End of the football Act '˜doesn't solve the problem'

The writing on the wall for the Offensive Behaviour at Football and Threatening Communications Act etc has been there for all to see since autumn last year.

By The Newsroom
Saturday, 17th March 2018, 1:59 pm
Updated Saturday, 17th March 2018, 3:18 pm
Flashback to 2011, and a Celtic supporters' demonstration against the  proposed new football laws - which are now to be repealed in April.
Flashback to 2011, and a Celtic supporters' demonstration against the proposed new football laws - which are now to be repealed in April.

That’s when Labour MSP James Kelly successfully managed to garner enough Holyrood support to force its abolition.

This week he claimed the repeal of the laws was “a victory for football fans and for justice”.

The SNP Scottish Government has been forced to accept that the laws it forced through back in 2011 to tackle one of the country’s most intractable problems have been killed off by the will of parliament.

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It’s a decision which hasn’t come a moment too soon for many voluble critics, both within football clubs and from the wider public.

Scotland’s most eminent historian, Sir Tom Devine, damned the Act as “likely to go down in history as the most illiberal and counterproductive act passed by our young Parliament to date”.

Often thought of as a measure designed mainly to tackle the poisonous hatred of some “Old Firm” supporters it nevertheless infuriated fans across the spectrum.

In Falkirk, the town’s own football club has decided to stay silent on the Act’s demise, returning a “no comment” answer to our enquiry whether the repeal is a good or bad thing.

Supporters’ representatives have been less reticent, with Jimmy Rae of Falkirk Supporters Club arguing that no legislation will work unless the authorities exercise fully the powers they already had before the Act was ever thought of.

“You can keep inventing laws to deal with this scourge (sectarianism) in our society,” he said, “but what it comes down to is a reluctance to take action - I can’t see things changing for a long time to come”.

Mary Gordon, of Cheerz Bar FSC, said: “We don’t have a problem - it’s older supporters we have on our bus, people you see every week and know well.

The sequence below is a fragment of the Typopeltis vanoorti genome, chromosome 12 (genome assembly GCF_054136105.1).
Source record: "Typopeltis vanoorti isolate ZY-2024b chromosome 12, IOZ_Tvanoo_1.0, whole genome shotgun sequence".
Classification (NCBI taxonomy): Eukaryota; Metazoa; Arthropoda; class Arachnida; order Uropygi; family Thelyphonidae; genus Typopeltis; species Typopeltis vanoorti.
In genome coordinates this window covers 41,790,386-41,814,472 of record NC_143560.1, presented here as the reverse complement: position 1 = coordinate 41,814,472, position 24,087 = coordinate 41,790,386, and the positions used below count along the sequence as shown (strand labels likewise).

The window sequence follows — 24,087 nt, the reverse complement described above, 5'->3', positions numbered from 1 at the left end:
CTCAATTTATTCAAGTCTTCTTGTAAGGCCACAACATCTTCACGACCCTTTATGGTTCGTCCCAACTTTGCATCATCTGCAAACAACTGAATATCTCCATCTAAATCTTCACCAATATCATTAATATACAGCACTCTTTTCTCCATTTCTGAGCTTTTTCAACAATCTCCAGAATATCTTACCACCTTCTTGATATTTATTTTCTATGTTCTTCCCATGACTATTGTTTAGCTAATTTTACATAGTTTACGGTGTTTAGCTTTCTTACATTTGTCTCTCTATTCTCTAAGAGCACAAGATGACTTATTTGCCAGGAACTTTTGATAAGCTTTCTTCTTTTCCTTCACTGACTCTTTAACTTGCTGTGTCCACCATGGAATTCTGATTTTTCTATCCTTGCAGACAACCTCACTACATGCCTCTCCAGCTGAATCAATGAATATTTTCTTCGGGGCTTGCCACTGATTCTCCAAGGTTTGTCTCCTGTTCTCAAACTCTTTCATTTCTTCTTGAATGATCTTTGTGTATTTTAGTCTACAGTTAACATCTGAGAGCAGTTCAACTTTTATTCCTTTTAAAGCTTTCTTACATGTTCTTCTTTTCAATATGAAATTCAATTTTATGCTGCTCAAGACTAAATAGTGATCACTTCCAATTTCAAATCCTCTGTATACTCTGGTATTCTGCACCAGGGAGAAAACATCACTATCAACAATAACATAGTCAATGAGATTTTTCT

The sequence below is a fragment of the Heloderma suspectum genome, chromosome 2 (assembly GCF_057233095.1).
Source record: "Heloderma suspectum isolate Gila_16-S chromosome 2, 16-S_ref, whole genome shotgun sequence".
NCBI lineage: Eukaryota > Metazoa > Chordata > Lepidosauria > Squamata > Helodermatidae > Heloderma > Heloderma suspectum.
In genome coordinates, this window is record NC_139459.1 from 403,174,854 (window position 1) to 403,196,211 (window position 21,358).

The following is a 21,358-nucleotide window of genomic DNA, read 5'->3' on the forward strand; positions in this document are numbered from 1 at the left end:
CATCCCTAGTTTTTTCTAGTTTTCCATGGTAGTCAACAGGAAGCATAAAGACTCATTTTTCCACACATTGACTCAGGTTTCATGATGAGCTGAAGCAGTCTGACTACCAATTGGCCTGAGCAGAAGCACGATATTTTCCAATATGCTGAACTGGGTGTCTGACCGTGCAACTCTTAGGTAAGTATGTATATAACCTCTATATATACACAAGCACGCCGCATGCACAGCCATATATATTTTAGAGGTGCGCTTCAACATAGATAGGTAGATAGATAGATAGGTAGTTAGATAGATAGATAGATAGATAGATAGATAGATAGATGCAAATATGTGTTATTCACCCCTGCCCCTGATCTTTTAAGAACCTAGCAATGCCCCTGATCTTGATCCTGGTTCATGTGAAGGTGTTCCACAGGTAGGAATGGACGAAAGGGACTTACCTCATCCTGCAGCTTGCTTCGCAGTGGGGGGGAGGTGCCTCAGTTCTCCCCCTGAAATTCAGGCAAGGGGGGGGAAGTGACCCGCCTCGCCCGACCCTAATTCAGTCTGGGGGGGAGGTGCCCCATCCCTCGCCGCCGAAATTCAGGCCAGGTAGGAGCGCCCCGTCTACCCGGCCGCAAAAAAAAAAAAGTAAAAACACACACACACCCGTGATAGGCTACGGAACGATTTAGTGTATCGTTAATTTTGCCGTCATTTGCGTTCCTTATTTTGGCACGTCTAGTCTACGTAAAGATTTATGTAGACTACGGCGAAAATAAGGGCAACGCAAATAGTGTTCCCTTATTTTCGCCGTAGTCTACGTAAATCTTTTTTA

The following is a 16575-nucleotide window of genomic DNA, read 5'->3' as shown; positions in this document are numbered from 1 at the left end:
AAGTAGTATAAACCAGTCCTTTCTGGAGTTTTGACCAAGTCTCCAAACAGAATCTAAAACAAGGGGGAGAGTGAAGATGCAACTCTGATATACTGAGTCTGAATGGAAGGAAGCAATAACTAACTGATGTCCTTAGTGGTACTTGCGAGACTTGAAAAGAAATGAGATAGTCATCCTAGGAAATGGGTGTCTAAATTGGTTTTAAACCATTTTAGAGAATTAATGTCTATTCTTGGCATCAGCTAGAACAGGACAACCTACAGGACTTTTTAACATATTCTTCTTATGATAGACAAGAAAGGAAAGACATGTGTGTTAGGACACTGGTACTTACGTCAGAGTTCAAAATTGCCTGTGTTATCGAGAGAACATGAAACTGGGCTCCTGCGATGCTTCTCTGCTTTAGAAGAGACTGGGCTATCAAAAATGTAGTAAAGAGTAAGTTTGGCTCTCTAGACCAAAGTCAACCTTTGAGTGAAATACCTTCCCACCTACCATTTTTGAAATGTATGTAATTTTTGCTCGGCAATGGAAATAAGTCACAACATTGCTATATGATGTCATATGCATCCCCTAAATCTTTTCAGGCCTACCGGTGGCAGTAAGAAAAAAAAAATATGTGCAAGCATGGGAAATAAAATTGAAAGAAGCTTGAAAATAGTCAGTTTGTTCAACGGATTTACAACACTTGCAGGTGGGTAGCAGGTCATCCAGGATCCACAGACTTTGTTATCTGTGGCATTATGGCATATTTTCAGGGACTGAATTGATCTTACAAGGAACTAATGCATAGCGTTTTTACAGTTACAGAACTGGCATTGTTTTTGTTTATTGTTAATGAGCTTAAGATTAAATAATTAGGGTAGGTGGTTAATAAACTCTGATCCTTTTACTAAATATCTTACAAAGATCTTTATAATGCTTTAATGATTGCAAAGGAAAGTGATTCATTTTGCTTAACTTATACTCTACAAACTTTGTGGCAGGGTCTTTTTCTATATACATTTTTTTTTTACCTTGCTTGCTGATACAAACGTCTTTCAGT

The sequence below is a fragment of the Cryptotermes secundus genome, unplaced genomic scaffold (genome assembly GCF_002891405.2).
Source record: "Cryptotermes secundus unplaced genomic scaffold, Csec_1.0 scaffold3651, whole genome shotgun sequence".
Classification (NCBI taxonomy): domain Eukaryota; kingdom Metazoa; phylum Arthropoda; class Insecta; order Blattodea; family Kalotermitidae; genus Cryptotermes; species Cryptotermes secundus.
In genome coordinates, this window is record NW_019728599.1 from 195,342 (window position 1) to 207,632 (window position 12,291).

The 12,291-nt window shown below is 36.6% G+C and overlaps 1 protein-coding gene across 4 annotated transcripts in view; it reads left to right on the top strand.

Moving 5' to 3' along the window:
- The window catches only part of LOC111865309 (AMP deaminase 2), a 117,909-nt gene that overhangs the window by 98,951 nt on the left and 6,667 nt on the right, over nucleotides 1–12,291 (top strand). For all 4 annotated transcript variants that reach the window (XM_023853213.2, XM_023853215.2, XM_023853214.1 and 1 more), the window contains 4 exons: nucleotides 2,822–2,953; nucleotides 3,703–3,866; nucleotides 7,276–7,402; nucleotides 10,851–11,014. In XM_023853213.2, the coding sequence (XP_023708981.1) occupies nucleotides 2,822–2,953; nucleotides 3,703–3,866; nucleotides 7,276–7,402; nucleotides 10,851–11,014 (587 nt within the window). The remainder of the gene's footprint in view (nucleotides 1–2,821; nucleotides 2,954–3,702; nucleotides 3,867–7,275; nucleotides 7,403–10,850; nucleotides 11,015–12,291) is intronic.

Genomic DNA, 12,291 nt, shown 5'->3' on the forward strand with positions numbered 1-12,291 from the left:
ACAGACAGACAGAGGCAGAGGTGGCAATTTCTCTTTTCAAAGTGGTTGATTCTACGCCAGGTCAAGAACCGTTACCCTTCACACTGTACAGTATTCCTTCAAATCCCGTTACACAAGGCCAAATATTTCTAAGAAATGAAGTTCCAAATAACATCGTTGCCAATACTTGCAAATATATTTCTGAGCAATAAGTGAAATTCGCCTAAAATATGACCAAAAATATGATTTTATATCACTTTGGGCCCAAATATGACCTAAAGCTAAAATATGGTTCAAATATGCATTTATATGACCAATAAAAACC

“Where they should be looking isn’t so much obvious supporters as the ‘casuals’ who don’t wear any team colours, or really support any team - they are often the real problem”.

But the Act isn’t a big talking point for any Bairns supporters she knows, and she says she doubts whether the repeal of the Act will make much difference to longstanding problems associated with sectarian elements of some teams.

Brian Stuart of Elliots FSC sums up the Act as having been “a waste of time”, a poor piece of legislation which caused a lot of confusion and anger without having any material difference to problem behaviour.

The complaints about the Act centred on the failure to specify in clear terms what was and was not offensive behaviour - which flags, which songs, what kind of acts could be construed as breaking the law.

It was also argued to be discriminatory, as only football fans were singled out as a problem which had to be dealt with - by an Act designed specifically to target only them.

However the SNP Government is dismayed by what it sees as a spectacular own goal by MSPs of other parties who chose to bin the Act rather than amend it.

East Falkirk MSP Angus MacDonald argues there was much more support for the Act than some accounts would have you believe, and insists it did cover aspects not addressed by previously existing legislation.

He told the Falkirk Herald: “I am extremely disappointed by last Thursday’s repeal of the Offensive Behaviour at Football and Threatening Communications Act, without any attempt whatsoever by the opposition parties to put an alternative in place, needlessly exposing vulnerable communities to sectarianism and bigotry.

“As a result there is now a gap in the law.

“The 2012 Act gave prosecutors powers that are not available under breach of the peace, section 38 of the 2010 Act or the Communications Act of 2003”.

He added: “YouGov held an objective poll of football fans and the wider public in Scotland which showed 80 percent support for the Act.

“The repeal of the Act, voted for by all the opposition parties at Holyrood combined sadly disregards the views of the majority of Scots.

“Any increase in sectarianism as a result of the vote in Parliament on Thursday will be on the heads of the 62 MSPs who voted to repeal the Act.

“Meanwhile the Scottish Government will continue to tackle sectarianism and hate crime by directly investing in community-based projects across Scotland, many of which have a strong focus on education.”

Others have argued that all the repeal amounts to is “back to square one” when it comes to dealing with sectarian and other hooligans who reheat ancient animosities on the terraces and spoil Scottish football for the majority of decent fans.

The opposition parties have killed the legislation, it’s claimed, but haven’t offered any solutions of their own about how rancid sectarian hate should be eradicated from our most popular sport.

James Kelly MSP said: “The SNP was wrong to use its previous parliamentary majority to bulldoze the Football Act through in the first place.

“The SNP should get behind every other party on this issue, scrap the act, and start investing in anti-sectarianism projects, rather than clinging on to its broken law”.

Mr MacDonald, however, is among those who will argue that while youth projects and the like should be encouraged they won’t answer the grim reality of a blatant and still unanswered bigotry at the heart of Scottish football.